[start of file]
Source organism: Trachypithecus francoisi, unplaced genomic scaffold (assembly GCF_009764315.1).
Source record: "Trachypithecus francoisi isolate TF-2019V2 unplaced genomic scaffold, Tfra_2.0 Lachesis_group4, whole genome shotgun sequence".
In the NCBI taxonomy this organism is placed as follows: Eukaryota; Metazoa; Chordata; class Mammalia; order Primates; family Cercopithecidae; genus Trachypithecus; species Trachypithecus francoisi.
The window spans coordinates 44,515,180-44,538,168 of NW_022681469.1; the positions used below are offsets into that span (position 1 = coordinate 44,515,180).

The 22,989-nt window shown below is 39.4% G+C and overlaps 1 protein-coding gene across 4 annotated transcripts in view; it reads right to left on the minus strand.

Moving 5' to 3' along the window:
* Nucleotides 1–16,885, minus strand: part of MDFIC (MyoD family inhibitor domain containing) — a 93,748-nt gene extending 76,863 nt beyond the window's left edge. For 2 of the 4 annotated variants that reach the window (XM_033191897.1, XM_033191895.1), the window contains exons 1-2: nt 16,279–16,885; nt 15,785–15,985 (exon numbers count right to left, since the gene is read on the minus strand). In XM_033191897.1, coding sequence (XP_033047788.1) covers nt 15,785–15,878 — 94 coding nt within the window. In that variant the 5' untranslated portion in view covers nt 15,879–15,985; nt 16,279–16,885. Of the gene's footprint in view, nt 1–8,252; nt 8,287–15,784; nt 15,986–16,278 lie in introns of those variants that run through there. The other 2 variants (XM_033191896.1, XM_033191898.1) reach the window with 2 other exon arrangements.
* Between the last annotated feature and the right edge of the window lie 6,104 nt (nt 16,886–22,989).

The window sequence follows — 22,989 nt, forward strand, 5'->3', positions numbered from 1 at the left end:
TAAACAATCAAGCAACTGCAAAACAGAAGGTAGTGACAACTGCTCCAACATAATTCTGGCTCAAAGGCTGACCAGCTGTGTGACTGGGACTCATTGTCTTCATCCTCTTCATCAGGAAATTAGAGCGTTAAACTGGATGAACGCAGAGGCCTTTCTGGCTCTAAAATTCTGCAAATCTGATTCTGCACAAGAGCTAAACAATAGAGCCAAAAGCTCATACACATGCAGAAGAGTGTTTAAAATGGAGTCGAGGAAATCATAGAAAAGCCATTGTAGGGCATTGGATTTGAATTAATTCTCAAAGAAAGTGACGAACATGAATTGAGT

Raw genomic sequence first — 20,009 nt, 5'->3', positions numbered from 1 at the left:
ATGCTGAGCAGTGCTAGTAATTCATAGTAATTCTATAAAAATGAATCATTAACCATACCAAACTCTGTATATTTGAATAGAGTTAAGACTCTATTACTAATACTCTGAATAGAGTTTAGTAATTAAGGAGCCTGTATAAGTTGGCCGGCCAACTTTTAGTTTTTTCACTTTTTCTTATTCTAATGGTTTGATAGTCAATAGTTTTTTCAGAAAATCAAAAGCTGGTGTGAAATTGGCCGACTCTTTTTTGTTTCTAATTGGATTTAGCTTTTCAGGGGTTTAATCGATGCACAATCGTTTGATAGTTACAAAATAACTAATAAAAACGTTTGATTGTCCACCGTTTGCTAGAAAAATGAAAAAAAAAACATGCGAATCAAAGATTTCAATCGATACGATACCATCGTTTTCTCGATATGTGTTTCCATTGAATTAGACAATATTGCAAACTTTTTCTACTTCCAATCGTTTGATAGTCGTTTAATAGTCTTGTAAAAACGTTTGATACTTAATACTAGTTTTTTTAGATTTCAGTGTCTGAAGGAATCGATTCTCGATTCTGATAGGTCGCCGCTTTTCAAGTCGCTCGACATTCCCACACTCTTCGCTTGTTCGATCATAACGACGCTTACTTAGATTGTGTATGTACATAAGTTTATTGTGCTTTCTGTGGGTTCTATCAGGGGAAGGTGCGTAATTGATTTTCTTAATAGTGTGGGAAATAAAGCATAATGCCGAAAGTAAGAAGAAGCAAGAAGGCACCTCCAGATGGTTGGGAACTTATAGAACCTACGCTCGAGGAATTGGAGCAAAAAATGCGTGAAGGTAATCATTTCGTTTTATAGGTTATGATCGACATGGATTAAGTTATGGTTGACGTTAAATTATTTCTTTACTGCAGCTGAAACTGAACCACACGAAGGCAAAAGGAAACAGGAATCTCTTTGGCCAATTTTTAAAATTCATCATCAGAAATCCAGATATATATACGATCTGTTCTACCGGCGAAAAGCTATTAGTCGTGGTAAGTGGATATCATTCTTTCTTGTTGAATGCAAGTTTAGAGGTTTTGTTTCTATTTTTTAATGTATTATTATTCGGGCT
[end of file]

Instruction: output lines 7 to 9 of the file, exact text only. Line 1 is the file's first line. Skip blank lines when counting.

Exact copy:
* Nucleotides 1–16,885, minus strand: part of MDFIC (MyoD family inhibitor domain containing) — a 93,748-nt gene extending 76,863 nt beyond the window's left edge. For 2 of the 4 annotated variants that reach the window (XM_033191897.1, XM_033191895.1), the window contains exons 1-2: nt 16,279–16,885; nt 15,785–15,985 (exon numbers count right to left, since the gene is read on the minus strand). In XM_033191897.1, coding sequence (XP_033047788.1) covers nt 15,785–15,878 — 94 coding nt within the window. In that variant the 5' untranslated portion in view covers nt 15,879–15,985; nt 16,279–16,885. Of the gene's footprint in view, nt 1–8,252; nt 8,287–15,784; nt 15,986–16,278 lie in introns of those variants that run through there. The other 2 variants (XM_033191896.1, XM_033191898.1) reach the window with 2 other exon arrangements.
* Between the last annotated feature and the right edge of the window lie 6,104 nt (nt 16,886–22,989).

The window sequence follows — 22,989 nt, forward strand, 5'->3', positions numbered from 1 at the left end: